BY CHRISTOPHER LOCHHEAD
I fear the value of authentic dialogue is dying in America.
Stanford research shows us that people are caring more about themselves and less for others.
Clearly, social media plays a role.
When you can swipe people away on Tinder or yell at people you will never meet on Twitter, a drop in empathy is seems predictable.
The Stanford data exposes how bad it is. The average American in 2009 is less empathic than 75% of people in 1979.
When the number of views on TikTok is a proxy for your value as a person, people’s brains get perverted.
Today the goal, we’ve been sold, is getting “followers”.
Not building relationships.
Now people want to be “influencers”. People are told to share their story.
Not listen. Not collaborate. Not learn. Not teach. But influence.
Social media hustle pornstars sell people on using social media to build their “personal brand”. Not to connect with others. Not to communicate. But to “put out content”. A hundred pieces a day.
And try having a civil discourse with someone on Reddit or Facebook. It’s fucking hard.
I try all the time. I’ve been threatened with violence. For trying to engage with people I disagree with, in a thoughtful, respectful way.
But I don’t think we can blame it all of social media.
Now more than ever, the political bifurcation of traditional media has gone mental.
And, the problem is not all media driven.
Yuval Noah Harari, author of the legendary Sapiens, argues that for the first time in history, the enemy of Americans, is other Americans.
The lack of interest in curious conversation is also a giant mind set problem.
At the core of this problem is a massive drop in the way Americans value authentic dialogue.
Way back in the day, many cared about becoming a “good conversationalist”. Yes, conversationalist.
A word that doesn’t exist anymore. It’s been replaced in the dictionary with “selfie”.
Therefore, conversation is a skillset that is no longer considered a virtue.
Many people today think the purpose of a discussion is to win. At one point changing your mind was called learning.
Today it’s called flip-flopping.
Way back in the day, people viewed conversations as a way to get to know someone. Get ideas out on the table and kick them around.
Debate. Discuss. Learn. Tell stories. Even disagree. But disagree, agreeably — as my Nana used to say.
And most importantly build relationship and understanding.
In his landmark book, “The Fifth Discipline: The Art & Practice of The Learning Organization”, Dr. Peter Senge of MIT makes the case for the power of authentic dialogue in organizations.
In an ironic way, technology might be the last line of defense for saving authentic dialogues from extinction.
Through podcasting. Podcasts are the only media where real conversations occur.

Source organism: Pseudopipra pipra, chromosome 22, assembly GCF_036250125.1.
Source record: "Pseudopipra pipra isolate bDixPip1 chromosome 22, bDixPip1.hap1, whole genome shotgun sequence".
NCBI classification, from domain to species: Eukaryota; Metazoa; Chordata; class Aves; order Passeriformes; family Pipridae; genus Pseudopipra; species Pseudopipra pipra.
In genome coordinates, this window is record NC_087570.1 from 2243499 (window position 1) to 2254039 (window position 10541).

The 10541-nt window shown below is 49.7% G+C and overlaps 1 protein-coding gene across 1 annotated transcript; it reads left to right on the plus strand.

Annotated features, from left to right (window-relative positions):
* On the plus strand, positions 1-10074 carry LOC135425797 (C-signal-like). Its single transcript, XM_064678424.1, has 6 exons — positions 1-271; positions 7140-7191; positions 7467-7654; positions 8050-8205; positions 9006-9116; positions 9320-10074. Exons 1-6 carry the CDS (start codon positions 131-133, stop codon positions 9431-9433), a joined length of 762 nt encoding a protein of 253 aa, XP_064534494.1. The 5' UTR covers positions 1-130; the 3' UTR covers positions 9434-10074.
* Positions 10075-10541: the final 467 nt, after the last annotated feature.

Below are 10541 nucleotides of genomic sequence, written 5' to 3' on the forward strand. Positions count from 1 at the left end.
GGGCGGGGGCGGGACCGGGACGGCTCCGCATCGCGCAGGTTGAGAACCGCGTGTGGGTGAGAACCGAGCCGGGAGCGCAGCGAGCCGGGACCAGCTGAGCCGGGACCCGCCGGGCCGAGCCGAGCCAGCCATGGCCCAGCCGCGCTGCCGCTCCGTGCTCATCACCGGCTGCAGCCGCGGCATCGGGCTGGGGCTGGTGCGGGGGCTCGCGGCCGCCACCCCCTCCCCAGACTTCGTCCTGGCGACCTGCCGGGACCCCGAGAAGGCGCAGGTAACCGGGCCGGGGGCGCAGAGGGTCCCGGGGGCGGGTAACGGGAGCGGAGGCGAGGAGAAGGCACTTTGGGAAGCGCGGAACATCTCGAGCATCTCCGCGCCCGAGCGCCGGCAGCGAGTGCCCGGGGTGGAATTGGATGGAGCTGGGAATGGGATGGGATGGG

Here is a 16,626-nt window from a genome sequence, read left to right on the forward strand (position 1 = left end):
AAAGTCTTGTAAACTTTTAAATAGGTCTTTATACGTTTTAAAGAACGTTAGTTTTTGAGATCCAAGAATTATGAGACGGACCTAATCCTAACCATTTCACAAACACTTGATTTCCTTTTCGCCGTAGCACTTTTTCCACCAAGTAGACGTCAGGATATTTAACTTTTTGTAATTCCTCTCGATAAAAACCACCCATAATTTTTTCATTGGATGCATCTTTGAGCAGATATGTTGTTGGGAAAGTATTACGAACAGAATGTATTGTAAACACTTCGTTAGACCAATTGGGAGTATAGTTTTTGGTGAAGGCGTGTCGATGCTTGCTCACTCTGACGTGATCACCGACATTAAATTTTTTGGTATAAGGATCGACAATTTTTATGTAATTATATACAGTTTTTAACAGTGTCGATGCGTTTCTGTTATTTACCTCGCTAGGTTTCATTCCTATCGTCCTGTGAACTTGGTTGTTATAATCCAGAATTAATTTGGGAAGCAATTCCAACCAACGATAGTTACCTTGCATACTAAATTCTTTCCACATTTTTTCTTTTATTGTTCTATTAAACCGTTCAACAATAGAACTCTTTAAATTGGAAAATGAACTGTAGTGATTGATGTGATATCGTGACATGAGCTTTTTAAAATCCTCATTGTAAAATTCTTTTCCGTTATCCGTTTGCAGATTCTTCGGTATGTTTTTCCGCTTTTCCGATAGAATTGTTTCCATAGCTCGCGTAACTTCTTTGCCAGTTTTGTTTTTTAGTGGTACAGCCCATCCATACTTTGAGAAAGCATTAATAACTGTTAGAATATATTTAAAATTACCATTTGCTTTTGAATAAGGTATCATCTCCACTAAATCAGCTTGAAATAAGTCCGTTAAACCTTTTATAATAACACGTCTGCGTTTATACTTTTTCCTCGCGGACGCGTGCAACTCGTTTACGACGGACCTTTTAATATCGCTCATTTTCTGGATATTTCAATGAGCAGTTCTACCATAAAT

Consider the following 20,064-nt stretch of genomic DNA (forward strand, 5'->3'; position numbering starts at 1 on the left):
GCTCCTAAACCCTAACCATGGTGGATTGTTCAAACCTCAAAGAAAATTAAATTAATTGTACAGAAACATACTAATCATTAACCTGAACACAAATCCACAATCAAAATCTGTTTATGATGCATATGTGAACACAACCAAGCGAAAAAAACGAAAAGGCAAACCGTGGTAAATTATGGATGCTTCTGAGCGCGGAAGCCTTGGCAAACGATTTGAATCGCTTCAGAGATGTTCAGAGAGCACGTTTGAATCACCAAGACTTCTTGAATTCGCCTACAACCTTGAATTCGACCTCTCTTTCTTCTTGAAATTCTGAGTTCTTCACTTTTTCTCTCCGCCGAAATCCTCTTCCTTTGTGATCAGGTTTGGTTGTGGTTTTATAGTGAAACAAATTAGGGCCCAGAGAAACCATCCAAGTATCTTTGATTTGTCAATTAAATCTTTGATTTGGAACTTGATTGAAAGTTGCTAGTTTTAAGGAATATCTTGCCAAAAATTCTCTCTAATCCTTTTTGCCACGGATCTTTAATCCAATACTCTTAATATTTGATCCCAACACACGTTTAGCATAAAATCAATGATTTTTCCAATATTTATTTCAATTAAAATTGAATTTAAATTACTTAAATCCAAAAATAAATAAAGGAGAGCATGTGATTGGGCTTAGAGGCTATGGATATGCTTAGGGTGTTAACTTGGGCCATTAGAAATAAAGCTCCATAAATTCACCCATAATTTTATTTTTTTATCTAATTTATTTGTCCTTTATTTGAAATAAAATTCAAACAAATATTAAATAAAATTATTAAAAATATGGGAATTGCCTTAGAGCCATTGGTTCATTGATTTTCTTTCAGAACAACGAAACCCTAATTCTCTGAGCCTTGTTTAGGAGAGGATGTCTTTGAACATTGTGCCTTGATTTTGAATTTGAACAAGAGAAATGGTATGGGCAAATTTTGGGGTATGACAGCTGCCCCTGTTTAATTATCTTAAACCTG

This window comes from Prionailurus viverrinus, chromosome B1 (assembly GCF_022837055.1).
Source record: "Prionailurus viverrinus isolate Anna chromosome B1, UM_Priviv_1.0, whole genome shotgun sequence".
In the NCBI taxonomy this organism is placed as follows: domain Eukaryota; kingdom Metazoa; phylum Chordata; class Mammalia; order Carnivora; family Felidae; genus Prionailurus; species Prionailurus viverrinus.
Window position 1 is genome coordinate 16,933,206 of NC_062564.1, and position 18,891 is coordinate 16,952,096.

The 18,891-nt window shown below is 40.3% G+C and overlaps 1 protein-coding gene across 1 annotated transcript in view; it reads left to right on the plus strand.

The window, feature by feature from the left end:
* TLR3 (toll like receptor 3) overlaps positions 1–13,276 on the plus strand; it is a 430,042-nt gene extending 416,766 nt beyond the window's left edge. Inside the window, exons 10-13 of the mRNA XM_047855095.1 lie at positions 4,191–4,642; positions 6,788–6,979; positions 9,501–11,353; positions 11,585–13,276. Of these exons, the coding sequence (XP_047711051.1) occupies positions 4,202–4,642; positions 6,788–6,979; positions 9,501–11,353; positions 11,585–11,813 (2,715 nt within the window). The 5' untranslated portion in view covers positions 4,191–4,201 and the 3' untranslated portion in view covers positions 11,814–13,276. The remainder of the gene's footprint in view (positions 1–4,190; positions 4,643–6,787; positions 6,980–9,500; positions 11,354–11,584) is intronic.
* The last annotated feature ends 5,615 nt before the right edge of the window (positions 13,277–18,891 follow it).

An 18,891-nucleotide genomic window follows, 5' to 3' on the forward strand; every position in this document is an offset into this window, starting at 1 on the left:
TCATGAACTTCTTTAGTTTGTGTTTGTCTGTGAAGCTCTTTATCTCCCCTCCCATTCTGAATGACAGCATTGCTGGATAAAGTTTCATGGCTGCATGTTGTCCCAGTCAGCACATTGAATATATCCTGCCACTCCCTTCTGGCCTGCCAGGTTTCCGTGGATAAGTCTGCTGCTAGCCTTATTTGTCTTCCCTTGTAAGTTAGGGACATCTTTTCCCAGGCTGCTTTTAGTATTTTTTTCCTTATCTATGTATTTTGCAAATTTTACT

Other than sitting down in person with someone and talking — which I highly recommend — podcasts are the only medium that offer the ability to capture and share un-edited, un-constrained discussion.
It is insane to me that we went through an entire election in the US, without the candidates going on a podcast to have a real debate.
Instead, we got the sound bite bullshit of two minutes for this, and thirty seconds for that on TV. Fucking stupid. Especially when there are no time constraints on a podcast.
It is also clear, that we need to learn to be human with each other in the digital world.
This is a new skill set that we need to both cultivate and promote. To get out of our algorithm-imposed echo chambers and learn how to have real conversations.
With people we disagree with. Agreeably. Digitally.
This is a seminal time in our history.
We will either have civil discourse or civil war.
This is the time to elevate the value of authentic dialogue. In person. And online.
Because only through truly communicating and connecting with each other, can we create a more perfect union.
NOTE: The wickedest problem of all just might be reconciling differing worldviews. See this paper >>
CHRISTOPHER LOCHHEAD is a #1 Apple Business Podcaster, #1 Amazon Marketing author, and a “Godfather of Category Design”.
Lochhead has been an advisor to over 50 venture-backed startups, is a venture capital limited partner and a former three-time Silicon Valley public company CMO (Vantive, Scient, Mercury Interactive), and entrepreneur.Lochhead hosts the award-winning dialogue podcast “Follow Your Different” and award-winning “Lochhead on Marketing” podcast and is co-author of two international bestsellers: Niche Down and Play Bigger.